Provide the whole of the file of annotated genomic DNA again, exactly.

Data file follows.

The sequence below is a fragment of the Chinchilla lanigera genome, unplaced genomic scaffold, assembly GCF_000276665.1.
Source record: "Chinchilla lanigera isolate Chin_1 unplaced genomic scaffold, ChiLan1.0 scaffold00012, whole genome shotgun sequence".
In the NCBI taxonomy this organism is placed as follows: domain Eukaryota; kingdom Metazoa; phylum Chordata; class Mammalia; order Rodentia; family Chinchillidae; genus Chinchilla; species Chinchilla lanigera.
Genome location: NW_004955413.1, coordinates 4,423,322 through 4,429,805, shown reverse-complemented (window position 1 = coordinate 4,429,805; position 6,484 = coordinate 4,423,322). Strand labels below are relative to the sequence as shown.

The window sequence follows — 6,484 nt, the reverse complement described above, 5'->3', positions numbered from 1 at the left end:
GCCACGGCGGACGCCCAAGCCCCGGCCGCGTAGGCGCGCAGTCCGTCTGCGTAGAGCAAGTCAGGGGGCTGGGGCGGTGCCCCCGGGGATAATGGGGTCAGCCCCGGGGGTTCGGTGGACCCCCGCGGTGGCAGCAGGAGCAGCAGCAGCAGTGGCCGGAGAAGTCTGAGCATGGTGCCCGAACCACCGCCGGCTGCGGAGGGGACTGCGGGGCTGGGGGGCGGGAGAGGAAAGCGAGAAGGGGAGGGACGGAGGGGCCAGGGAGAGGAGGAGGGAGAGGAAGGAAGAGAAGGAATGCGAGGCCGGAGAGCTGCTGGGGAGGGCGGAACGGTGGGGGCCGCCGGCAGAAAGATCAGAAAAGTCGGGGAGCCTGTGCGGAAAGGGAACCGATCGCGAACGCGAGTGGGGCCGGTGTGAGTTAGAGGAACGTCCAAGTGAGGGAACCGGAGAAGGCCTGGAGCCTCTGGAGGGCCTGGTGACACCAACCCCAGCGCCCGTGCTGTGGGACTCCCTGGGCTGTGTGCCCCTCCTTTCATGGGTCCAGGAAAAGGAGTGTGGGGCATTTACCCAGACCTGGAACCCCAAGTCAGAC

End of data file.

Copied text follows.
The sequence below is a fragment of the Chinchilla lanigera genome, unplaced genomic scaffold, assembly GCF_000276665.1.
Source record: "Chinchilla lanigera isolate Chin_1 unplaced genomic scaffold, ChiLan1.0 scaffold00012, whole genome shotgun sequence".
In the NCBI taxonomy this organism is placed as follows: domain Eukaryota; kingdom Metazoa; phylum Chordata; class Mammalia; order Rodentia; family Chinchillidae; genus Chinchilla; species Chinchilla lanigera.
Genome location: NW_004955413.1, coordinates 4,423,322 through 4,429,805, shown reverse-complemented (window position 1 = coordinate 4,429,805; position 6,484 = coordinate 4,423,322). Strand labels below are relative to the sequence as shown.

The window sequence follows — 6,484 nt, the reverse complement described above, 5'->3', positions numbered from 1 at the left end:
GCCACGGCGGACGCCCAAGCCCCGGCCGCGTAGGCGCGCAGTCCGTCTGCGTAGAGCAAGTCAGGGGGCTGGGGCGGTGCCCCCGGGGATAATGGGGTCAGCCCCGGGGGTTCGGTGGACCCCCGCGGTGGCAGCAGGAGCAGCAGCAGCAGTGGCCGGAGAAGTCTGAGCATGGTGCCCGAACCACCGCCGGCTGCGGAGGGGACTGCGGGGCTGGGGGGCGGGAGAGGAAAGCGAGAAGGGGAGGGACGGAGGGGCCAGGGAGAGGAGGAGGGAGAGGAAGGAAGAGAAGGAATGCGAGGCCGGAGAGCTGCTGGGGAGGGCGGAACGGTGGGGGCCGCCGGCAGAAAGATCAGAAAAGTCGGGGAGCCTGTGCGGAAAGGGAACCGATCGCGAACGCGAGTGGGGCCGGTGTGAGTTAGAGGAACGTCCAAGTGAGGGAACCGGAGAAGGCCTGGAGCCTCTGGAGGGCCTGGTGACACCAACCCCAGCGCCCGTGCTGTGGGACTCCCTGGGCTGTGTGCCCCTCCTTTCATGGGTCCAGGAAAAGGAGTGTGGGGCATTTACCCAGACCTGGAACCCCAAGTCAGAC